By May, the coffee chain had rescinded the offer, saying the visit and even an extended phone call with executives wouldn’t be productive. A couple of months later, Hari posted an item about Starbucks’ use of caramel color in its pumpkin lattes.

Starbucks said that while the optional caramel sauce for its Frappuccino drinks does contain high-fructose corn syrup, the company has eliminated pastries with azodicarbonamide. The company said it was working to get rid of caramel coloring before Hari’s questions.

For Hari, the victories represent a consumer awakening and a methodical progression toward transparency. Viewed over time, Hari is advancing a conversation that is prompting food companies to create new product lines, shift marketing away from old ones and treat consumers differently.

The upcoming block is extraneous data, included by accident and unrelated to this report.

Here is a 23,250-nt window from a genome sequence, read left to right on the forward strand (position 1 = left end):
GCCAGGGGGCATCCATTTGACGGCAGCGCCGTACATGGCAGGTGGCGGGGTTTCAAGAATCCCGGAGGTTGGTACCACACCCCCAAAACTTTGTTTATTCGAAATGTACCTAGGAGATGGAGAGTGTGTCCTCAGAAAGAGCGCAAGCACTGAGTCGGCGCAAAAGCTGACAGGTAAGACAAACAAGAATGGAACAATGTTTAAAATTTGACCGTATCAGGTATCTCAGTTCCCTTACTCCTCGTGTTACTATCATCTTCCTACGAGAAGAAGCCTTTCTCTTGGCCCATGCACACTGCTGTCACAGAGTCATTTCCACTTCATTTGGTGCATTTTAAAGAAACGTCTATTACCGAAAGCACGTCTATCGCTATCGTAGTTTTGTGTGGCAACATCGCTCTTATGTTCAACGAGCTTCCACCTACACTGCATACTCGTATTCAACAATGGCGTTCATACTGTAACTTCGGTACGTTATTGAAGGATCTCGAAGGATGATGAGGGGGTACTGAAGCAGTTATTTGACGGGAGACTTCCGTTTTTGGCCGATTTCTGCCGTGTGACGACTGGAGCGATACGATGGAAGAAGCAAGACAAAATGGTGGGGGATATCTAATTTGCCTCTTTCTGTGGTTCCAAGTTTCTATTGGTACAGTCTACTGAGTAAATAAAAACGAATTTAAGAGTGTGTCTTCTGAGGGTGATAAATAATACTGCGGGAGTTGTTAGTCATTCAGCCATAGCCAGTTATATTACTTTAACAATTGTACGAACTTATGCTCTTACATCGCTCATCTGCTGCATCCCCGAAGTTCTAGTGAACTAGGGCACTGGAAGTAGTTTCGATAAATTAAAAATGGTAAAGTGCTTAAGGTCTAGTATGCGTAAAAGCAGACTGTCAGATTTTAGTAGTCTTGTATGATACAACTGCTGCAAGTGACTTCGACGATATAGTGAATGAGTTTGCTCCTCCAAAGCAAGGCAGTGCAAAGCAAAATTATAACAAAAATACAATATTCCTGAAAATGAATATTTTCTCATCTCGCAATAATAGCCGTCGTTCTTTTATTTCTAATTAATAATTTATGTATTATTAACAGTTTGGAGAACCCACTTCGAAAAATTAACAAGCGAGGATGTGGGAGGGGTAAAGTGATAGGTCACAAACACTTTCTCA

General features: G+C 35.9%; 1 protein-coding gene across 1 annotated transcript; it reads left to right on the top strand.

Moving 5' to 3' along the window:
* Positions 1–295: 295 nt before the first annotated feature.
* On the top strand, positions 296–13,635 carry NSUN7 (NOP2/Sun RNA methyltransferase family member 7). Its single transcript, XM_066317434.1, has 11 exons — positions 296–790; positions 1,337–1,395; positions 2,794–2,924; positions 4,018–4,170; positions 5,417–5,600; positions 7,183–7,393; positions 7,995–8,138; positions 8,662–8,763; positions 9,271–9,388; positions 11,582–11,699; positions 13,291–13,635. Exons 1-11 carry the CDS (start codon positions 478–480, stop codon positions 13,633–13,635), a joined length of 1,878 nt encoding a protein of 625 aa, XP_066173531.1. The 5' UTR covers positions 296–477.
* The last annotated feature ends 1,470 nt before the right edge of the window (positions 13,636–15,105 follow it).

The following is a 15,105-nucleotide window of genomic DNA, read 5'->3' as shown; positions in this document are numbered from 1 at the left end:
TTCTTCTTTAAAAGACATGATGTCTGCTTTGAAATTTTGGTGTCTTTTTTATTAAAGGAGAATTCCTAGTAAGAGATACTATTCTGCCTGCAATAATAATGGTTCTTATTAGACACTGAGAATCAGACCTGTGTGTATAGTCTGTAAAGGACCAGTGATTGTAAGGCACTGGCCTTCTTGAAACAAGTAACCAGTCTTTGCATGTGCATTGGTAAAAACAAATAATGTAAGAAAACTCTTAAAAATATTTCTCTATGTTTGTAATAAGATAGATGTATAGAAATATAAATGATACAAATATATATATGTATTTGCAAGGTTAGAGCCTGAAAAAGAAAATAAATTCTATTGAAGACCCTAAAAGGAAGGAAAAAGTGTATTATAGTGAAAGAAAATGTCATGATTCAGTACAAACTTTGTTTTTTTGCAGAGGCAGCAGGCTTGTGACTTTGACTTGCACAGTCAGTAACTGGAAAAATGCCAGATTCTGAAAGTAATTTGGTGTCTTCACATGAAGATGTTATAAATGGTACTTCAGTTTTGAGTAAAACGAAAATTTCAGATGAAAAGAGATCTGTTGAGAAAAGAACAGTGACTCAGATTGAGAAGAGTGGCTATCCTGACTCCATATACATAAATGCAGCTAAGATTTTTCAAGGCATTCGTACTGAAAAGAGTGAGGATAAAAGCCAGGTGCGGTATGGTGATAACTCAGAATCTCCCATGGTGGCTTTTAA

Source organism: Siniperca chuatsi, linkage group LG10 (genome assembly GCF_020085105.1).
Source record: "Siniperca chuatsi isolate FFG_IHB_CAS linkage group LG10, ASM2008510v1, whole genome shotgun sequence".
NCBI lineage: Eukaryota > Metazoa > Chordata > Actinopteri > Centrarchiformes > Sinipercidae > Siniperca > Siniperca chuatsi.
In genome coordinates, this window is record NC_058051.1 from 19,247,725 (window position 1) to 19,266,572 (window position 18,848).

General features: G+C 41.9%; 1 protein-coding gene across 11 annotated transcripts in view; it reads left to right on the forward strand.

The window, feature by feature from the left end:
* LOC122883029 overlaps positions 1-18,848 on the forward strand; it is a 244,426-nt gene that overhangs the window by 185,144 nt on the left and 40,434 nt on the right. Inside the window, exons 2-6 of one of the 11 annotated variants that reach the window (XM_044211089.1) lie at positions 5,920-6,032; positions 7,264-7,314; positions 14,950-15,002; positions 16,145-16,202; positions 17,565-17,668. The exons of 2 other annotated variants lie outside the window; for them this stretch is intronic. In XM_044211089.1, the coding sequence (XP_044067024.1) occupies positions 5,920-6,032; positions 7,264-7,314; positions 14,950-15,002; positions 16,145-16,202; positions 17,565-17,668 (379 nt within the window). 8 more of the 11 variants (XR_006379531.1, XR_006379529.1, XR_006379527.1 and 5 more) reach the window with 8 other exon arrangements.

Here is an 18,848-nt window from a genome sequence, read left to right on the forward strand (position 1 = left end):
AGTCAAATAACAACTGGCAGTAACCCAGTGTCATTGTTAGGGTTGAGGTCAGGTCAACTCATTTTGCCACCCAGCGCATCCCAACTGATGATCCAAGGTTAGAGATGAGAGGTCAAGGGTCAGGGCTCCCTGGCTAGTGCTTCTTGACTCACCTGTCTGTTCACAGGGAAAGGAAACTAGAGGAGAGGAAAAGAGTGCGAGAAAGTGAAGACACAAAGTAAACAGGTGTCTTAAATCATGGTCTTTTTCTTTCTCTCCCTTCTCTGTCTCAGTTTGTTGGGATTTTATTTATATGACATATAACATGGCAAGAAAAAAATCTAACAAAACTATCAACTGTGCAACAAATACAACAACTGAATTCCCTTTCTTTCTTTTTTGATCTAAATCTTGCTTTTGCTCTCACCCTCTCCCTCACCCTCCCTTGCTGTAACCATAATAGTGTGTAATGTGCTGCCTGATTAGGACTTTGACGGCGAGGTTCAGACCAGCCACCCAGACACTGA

“The consumer views anything that comes from a big branded food company as less credible,” said Ali Dibadj, analyst at Sanford C. Bernstein & Co. “The Internet brings transparency. There is no longer a monopoly of information.”

Companies have spent years cutting costs by replacing natural ingredients with artificial ones, while overselling the message that the products still taste great and are good for you, Dibadj said. Now that consumers are calling them on it, a reversal to natural ingredients is sure to hurt profit.

Hari is just getting started. She has signed with a production company to create her own TV show and she’ll publish a book called “The Food Babe Way” in February detailing her journey and philosophy.

Maintaining a business means the investigations have to keep coming. Inevitably, they will also have to get bolder. That means the retorts are sure to get louder and more hostile, too.

“If I read everything on the Net,” Hari said. “I would go insane.”